A few days after chipping away at Guncraft: Blocked and Loaded, a few decorated lands had, block by block, been turned into floating debris by a trigger-happy player with a few too many explosives. Over time, Michael started to level up from killing his idle player in various amusing ways. A small part of him was always curious to see what neat features were unlocked after leveling up. It felt strange that some modes that were available in LAN were not available to host on Xbox Live until leveling up more.
During the few days of destruction, Michael had hit a rut in his creativity. He loved the idea of destructible environments so much that he forgot to explore the world of building. Some time had passed before he realized he had writer’s block (pun partially intended). What new exciting information could he provide the kind readers of his first preview? Ideas constantly seemed to slip away until a dim light bulb turned on after a few hours of drawing a blank. What about talking up the customization options of Guncraft: Blocked and Loaded? Doing his worst impression of a certain presenter from Ubisoft’s 2011 E3 press conference, he though back to the first day of Guncraft.
The amount of character customizations felt unreal. While looking at the helmet list, it was possible to scroll down for a few minutes without seeing the bottom of the choices. It was a shame that most of the helmet, mouth and vest items were locked away at the start, but it made sense that they were unlocked through gameplay. Luckily, color customizations were not locked and many parts of the character were changeable in color. He shuddered to think how many permutations of customizations were possible.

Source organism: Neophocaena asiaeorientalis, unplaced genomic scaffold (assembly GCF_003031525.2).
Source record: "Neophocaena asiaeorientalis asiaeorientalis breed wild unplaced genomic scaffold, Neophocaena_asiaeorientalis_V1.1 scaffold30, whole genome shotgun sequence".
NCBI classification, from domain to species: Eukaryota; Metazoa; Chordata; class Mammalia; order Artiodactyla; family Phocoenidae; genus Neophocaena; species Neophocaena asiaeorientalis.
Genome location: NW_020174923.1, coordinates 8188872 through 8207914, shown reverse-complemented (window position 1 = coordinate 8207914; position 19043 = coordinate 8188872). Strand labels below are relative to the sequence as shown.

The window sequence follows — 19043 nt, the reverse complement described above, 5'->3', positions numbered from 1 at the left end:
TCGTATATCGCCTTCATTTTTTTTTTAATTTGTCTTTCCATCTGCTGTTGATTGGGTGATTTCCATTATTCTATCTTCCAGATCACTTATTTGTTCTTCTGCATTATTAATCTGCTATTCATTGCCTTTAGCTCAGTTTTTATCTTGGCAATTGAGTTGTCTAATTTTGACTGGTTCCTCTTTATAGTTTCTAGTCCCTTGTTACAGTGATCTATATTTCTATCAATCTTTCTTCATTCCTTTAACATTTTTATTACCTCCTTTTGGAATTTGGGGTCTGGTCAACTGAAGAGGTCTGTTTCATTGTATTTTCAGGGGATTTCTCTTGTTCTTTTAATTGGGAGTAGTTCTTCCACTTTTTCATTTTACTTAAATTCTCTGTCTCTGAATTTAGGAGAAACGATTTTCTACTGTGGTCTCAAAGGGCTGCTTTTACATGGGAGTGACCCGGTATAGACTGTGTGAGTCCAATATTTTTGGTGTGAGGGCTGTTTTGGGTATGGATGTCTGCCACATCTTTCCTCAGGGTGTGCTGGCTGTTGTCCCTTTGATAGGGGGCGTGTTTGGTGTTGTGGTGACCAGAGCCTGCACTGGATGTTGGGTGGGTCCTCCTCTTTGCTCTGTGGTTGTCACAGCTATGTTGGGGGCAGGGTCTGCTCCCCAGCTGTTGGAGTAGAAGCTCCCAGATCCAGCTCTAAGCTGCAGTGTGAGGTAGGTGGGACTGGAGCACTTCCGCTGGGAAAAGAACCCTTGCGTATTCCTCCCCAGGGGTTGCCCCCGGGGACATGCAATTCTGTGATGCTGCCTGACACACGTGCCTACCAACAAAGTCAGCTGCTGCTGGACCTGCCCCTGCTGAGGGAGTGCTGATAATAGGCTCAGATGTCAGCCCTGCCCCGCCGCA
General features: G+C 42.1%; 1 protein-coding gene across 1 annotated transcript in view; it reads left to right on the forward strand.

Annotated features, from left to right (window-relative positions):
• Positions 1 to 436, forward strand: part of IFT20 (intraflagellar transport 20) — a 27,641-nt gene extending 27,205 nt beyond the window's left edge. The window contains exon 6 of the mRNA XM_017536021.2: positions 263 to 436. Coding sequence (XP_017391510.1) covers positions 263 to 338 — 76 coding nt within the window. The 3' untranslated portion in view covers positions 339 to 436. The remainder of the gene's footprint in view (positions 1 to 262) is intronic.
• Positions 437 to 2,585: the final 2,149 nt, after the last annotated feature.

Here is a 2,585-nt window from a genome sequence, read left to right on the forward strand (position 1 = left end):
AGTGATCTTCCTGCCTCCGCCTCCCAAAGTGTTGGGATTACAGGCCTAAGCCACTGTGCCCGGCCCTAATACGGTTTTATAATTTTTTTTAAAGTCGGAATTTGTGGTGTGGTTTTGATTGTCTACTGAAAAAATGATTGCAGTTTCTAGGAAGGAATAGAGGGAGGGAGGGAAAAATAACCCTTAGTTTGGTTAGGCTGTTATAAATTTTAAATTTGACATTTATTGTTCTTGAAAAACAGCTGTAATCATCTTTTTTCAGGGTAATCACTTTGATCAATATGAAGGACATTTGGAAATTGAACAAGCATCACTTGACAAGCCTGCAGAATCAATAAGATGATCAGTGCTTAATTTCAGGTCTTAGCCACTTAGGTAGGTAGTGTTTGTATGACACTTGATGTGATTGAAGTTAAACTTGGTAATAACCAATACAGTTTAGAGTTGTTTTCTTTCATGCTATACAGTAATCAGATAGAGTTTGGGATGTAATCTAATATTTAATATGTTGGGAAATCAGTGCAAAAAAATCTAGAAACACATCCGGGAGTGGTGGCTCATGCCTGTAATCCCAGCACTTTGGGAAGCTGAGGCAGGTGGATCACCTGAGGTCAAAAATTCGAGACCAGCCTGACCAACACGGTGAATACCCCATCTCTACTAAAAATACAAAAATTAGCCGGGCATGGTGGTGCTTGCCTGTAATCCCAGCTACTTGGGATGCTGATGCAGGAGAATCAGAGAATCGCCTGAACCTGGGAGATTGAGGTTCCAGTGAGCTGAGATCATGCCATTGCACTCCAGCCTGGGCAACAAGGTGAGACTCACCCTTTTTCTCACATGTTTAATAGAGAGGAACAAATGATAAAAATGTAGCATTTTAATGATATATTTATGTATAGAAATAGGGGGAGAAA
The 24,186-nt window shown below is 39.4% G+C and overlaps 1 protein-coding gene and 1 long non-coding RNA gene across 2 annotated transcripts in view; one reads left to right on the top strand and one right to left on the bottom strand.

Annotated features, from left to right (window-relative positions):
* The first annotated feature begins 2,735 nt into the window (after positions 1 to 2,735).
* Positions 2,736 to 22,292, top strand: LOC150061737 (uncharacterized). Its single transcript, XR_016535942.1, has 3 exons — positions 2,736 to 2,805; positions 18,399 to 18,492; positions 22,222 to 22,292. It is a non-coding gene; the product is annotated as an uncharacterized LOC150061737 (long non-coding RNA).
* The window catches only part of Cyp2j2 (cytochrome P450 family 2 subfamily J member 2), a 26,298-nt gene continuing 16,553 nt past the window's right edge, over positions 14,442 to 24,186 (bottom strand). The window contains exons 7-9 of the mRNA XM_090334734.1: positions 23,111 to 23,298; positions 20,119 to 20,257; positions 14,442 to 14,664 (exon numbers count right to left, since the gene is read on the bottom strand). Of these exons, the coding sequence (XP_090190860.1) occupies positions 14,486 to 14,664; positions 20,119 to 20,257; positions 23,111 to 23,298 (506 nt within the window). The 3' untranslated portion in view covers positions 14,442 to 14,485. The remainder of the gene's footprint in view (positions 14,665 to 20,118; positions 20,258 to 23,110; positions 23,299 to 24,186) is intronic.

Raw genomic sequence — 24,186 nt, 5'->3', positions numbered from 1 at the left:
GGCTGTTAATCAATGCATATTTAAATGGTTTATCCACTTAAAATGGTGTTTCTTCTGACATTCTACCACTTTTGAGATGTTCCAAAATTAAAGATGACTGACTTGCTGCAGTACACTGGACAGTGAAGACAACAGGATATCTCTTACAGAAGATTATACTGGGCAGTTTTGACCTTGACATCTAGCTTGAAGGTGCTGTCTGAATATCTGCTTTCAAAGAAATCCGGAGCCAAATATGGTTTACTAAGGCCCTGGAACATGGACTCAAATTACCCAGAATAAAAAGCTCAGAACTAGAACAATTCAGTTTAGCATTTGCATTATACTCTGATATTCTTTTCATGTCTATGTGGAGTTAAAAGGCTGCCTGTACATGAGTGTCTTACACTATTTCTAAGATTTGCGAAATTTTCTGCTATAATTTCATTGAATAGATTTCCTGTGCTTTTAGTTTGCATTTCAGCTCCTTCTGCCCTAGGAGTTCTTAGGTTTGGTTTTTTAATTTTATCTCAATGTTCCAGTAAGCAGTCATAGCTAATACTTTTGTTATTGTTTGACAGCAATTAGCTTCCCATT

Moving on from customization, the Guncraft‘s creativity astonished him. A large number of levels were already provided by the game, and each was highly detailed in design. How long did those maps take to make? There had to be tens of thousands of blocks (or more) in each level, all carefully placed and color-coded to match the environment. The thought of creating such intricate levels frightened Michael and helped him to come up with a simple resolve: leave the building to the professionals and stick to destruction, his area of expertise.
Developer Exato Game Studios has provided a level, a prefab and a gun editor on top of a plentiful amount of pre-made maps. The level editor has an abundance of options to help players create fancy maps. Michael dabbled with creating a simple map for the sole purpose of unfair spawn points on a small layout, but he expects some players to come up with some true masterpieces. The prefab was an interesting concept. Players could make pre-constructed items from a provided list with the drawback of a build cost and a cooldown timer to prevent spamming too many blocks in a short period of time. Our builder didn’t spend too much time making prefabs other than a steel block wall, but he noticed from the default prefabs that this feature could be very intricate as well. Content with the game’s provided RCP 9000, he elected not to spend any time at all in the gun editor.
Not much was learned after the first day of playing the game, which would explain his stifled level of creativity. Michael had found his enjoyment to be causing havoc and thrived in watching the ground break apart. However, he had come to appreciate the creative side of block building, even if it wasn’t for him. A few days after the initial time with Guncraft, he asked his girlfriend for the umpteenth time, “Is this like Minecraft?” She answered. “Sort of, but it doesn’t have as many blocks to build with.” That’s quite understandable, though; this game was meant to be a hybrid of sorts. The conclusion? “If you like the idea of Call of Duty meets Minecraft, this might be for you.”
Guncraft: Blocked and Loaded comes out on July 14, 2015 for Xbox 360.